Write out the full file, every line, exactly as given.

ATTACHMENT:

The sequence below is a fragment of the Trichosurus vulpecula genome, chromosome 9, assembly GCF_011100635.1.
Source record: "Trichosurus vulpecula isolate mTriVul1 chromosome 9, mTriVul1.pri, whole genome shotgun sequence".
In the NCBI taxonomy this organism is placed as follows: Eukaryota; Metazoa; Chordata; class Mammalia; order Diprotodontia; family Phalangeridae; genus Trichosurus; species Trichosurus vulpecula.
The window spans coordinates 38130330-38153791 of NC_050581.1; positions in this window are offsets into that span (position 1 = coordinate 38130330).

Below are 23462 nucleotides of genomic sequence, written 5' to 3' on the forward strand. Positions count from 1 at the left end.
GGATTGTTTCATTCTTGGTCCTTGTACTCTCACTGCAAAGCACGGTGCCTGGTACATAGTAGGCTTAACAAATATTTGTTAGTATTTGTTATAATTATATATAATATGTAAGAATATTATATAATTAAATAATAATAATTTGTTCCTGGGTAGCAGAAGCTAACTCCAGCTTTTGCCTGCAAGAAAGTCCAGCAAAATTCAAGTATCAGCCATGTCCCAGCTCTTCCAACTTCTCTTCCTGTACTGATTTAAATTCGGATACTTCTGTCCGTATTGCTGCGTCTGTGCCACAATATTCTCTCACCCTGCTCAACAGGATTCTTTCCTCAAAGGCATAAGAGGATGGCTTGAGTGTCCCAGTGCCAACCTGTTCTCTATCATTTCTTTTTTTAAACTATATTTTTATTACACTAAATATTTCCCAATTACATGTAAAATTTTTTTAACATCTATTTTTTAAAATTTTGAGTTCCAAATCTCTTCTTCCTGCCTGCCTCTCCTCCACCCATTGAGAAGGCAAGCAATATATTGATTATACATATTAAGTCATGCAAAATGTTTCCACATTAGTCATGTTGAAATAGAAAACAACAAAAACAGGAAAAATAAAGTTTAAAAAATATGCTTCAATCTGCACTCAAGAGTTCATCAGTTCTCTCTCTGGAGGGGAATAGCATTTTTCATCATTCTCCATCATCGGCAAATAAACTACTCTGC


The sequence below is a fragment of the Trichosurus vulpecula genome, chromosome 9, assembly GCF_011100635.1.
Source record: "Trichosurus vulpecula isolate mTriVul1 chromosome 9, mTriVul1.pri, whole genome shotgun sequence".
In the NCBI taxonomy this organism is placed as follows: Eukaryota; Metazoa; Chordata; class Mammalia; order Diprotodontia; family Phalangeridae; genus Trichosurus; species Trichosurus vulpecula.
The window spans coordinates 38130330-38153791 of NC_050581.1; positions in this window are offsets into that span (position 1 = coordinate 38130330).

Below are 23462 nucleotides of genomic sequence, written 5' to 3' on the forward strand. Positions count from 1 at the left end.
GGATTGTTTCATTCTTGGTCCTTGTACTCTCACTGCAAAGCACGGTGCCTGGTACATAGTAGGCTTAACAAATATTTGTTAGTATTTGTTATAATTATATATAATATGTAAGAATATTATATAATTAAATAATAATAATTTGTTCCTGGGTAGCAGAAGCTAACTCCAGCTTTTGCCTGCAAGAAAGTCCAGCAAAATTCAAGTATCAGCCATGTCCCAGCTCTTCCAACTTCTCTTCCTGTACTGATTTAAATTCGGATACTTCTGTCCGTATTGCTGCGTCTGTGCCACAATATTCTCTCACCCTGCTCAACAGGATTCTTTCCTCAAAGGCATAAGAGGATGGCTTGAGTGTCCCAGTGCCAACCTGTTCTCTATCATTTCTTTTTTTAAACTATATTTTTATTACACTAAATATTTCCCAATTACATGTAAAATTTTTTTAACATCTATTTTTTAAAATTTTGAGTTCCAAATCTCTTCTTCCTGCCTGCCTCTCCTCCACCCATTGAGAAGGCAAGCAATATATTGATTATACATATTAAGTCATGCAAAATGTTTCCACATTAGTCATGTTGAAATAGAAAACAACAAAAACAGGAAAAATAAAGTTTAAAAAATATGCTTCAATCTGCACTCAAGAGTTCATCAGTTCTCTCTCTGGAGGGGAATAGCATTTTTCATCATTCTCCATCATCGGCAAATAAACTACTCTGC